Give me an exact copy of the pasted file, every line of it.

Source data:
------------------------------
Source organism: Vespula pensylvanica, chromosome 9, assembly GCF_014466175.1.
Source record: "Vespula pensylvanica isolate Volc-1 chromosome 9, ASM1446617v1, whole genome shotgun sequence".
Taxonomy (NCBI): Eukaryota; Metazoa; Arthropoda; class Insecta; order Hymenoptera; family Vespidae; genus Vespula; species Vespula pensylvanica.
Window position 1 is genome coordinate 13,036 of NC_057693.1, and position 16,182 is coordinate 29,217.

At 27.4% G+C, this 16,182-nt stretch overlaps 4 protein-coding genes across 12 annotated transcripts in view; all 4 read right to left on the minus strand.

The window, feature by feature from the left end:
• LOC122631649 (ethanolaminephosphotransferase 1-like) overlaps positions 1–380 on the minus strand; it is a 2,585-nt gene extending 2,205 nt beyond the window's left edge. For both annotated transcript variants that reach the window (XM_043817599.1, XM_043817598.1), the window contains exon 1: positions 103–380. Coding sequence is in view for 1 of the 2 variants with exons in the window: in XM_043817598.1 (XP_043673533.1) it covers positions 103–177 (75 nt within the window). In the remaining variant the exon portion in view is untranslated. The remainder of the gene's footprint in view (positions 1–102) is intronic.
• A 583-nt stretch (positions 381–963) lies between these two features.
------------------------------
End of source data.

Source organism: Vespula pensylvanica, chromosome 9, assembly GCF_014466175.1.
Source record: "Vespula pensylvanica isolate Volc-1 chromosome 9, ASM1446617v1, whole genome shotgun sequence".
Taxonomy (NCBI): Eukaryota; Metazoa; Arthropoda; class Insecta; order Hymenoptera; family Vespidae; genus Vespula; species Vespula pensylvanica.
Window position 1 is genome coordinate 13,036 of NC_057693.1, and position 16,182 is coordinate 29,217.

At 27.4% G+C, this 16,182-nt stretch overlaps 4 protein-coding genes across 12 annotated transcripts in view; all 4 read right to left on the minus strand.

The window, feature by feature from the left end:
• LOC122631649 (ethanolaminephosphotransferase 1-like) overlaps positions 1–380 on the minus strand; it is a 2,585-nt gene extending 2,205 nt beyond the window's left edge. For both annotated transcript variants that reach the window (XM_043817599.1, XM_043817598.1), the window contains exon 1: positions 103–380. Coding sequence is in view for 1 of the 2 variants with exons in the window: in XM_043817598.1 (XP_043673533.1) it covers positions 103–177 (75 nt within the window). In the remaining variant the exon portion in view is untranslated. The remainder of the gene's footprint in view (positions 1–102) is intronic.
• A 583-nt stretch (positions 381–963) lies between these two features.